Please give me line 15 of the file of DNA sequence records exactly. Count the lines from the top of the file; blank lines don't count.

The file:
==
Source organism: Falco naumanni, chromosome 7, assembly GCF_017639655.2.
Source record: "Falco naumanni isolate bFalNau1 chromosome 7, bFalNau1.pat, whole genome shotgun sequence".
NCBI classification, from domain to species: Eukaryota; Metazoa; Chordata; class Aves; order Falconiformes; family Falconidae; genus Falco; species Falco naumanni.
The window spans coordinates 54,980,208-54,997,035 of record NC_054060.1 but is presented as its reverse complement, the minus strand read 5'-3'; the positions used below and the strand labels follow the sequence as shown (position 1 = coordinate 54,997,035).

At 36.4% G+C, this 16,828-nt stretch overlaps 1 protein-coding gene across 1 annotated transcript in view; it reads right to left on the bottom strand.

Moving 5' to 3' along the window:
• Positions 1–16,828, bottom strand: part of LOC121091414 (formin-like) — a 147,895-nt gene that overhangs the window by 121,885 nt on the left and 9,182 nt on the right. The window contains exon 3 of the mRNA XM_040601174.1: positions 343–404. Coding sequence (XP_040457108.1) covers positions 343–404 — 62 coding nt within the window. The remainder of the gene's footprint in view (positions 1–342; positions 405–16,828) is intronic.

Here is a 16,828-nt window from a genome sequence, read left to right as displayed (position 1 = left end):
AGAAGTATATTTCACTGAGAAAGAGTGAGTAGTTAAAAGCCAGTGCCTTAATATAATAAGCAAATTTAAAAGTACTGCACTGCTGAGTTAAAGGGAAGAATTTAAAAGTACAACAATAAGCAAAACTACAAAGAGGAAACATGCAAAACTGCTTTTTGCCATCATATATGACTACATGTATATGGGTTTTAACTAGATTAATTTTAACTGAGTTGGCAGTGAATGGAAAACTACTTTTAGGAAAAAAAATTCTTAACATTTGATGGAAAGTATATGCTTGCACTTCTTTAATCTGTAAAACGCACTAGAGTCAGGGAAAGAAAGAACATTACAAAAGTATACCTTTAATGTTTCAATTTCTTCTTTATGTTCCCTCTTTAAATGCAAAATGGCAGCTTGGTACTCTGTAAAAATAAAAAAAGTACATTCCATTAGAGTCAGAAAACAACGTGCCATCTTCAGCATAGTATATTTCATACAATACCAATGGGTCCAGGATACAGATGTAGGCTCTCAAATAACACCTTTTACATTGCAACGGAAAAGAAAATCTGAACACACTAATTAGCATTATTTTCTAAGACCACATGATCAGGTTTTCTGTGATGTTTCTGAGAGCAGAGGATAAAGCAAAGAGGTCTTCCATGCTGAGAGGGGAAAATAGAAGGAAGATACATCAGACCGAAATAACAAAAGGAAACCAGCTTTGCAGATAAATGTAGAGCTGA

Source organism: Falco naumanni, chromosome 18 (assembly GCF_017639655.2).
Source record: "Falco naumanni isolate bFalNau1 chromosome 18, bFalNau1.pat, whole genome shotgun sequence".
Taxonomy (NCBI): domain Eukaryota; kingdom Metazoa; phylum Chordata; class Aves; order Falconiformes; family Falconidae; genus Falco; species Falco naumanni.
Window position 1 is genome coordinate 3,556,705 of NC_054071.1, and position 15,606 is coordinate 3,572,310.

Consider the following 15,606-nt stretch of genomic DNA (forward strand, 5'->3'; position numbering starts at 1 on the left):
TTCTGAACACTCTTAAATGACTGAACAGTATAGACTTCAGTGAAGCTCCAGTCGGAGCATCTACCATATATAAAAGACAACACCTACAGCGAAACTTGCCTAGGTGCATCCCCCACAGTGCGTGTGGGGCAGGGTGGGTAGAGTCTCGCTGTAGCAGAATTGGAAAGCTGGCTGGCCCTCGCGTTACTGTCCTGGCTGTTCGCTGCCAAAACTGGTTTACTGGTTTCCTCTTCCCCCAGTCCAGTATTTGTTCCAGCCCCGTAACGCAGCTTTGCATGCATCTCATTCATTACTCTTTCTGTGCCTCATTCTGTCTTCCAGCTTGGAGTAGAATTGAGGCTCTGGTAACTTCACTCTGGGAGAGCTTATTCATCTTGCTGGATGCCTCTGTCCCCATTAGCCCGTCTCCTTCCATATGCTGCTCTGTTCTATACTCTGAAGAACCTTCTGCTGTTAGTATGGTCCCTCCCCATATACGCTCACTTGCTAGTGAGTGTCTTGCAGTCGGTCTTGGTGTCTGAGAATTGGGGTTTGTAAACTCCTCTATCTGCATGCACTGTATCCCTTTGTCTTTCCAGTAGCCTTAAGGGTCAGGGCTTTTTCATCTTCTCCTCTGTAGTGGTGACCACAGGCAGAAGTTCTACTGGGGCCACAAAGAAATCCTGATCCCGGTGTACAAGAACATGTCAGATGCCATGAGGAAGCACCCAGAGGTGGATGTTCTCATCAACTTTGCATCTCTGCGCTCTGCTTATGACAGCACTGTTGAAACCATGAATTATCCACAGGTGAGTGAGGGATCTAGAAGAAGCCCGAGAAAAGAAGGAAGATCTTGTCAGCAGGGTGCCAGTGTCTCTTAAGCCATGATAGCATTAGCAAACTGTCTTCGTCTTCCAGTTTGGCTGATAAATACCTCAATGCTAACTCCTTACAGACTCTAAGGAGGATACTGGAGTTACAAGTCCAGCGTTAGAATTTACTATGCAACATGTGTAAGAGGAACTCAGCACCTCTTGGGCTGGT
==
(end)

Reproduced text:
TTCTGAACACTCTTAAATGACTGAACAGTATAGACTTCAGTGAAGCTCCAGTCGGAGCATCTACCATATATAAAAGACAACACCTACAGCGAAACTTGCCTAGGTGCATCCCCCACAGTGCGTGTGGGGCAGGGTGGGTAGAGTCTCGCTGTAGCAGAATTGGAAAGCTGGCTGGCCCTCGCGTTACTGTCCTGGCTGTTCGCTGCCAAAACTGGTTTACTGGTTTCCTCTTCCCCCAGTCCAGTATTTGTTCCAGCCCCGTAACGCAGCTTTGCATGCATCTCATTCATTACTCTTTCTGTGCCTCATTCTGTCTTCCAGCTTGGAGTAGAATTGAGGCTCTGGTAACTTCACTCTGGGAGAGCTTATTCATCTTGCTGGATGCCTCTGTCCCCATTAGCCCGTCTCCTTCCATATGCTGCTCTGTTCTATACTCTGAAGAACCTTCTGCTGTTAGTATGGTCCCTCCCCATATACGCTCACTTGCTAGTGAGTGTCTTGCAGTCGGTCTTGGTGTCTGAGAATTGGGGTTTGTAAACTCCTCTATCTGCATGCACTGTATCCCTTTGTCTTTCCAGTAGCCTTAAGGGTCAGGGCTTTTTCATCTTCTCCTCTGTAGTGGTGACCACAGGCAGAAGTTCTACTGGGGCCACAAAGAAATCCTGATCCCGGTGTACAAGAACATGTCAGATGCCATGAGGAAGCACCCAGAGGTGGATGTTCTCATCAACTTTGCATCTCTGCGCTCTGCTTATGACAGCACTGTTGAAACCATGAATTATCCACAGGTGAGTGAGGGATCTAGAAGAAGCCCGAGAAAAGAAGGAAGATCTTGTCAGCAGGGTGCCAGTGTCTCTTAAGCCATGATAGCATTAGCAAACTGTCTTCGTCTTCCAGTTTGGCTGATAAATACCTCAATGCTAACTCCTTACAGACTCTAAGGAGGATACTGGAGTTACAAGTCCAGCGTTAGAATTTACTATGCAACATGTGTAAGAGGAACTCAGCACCTCTTGGGCTGGT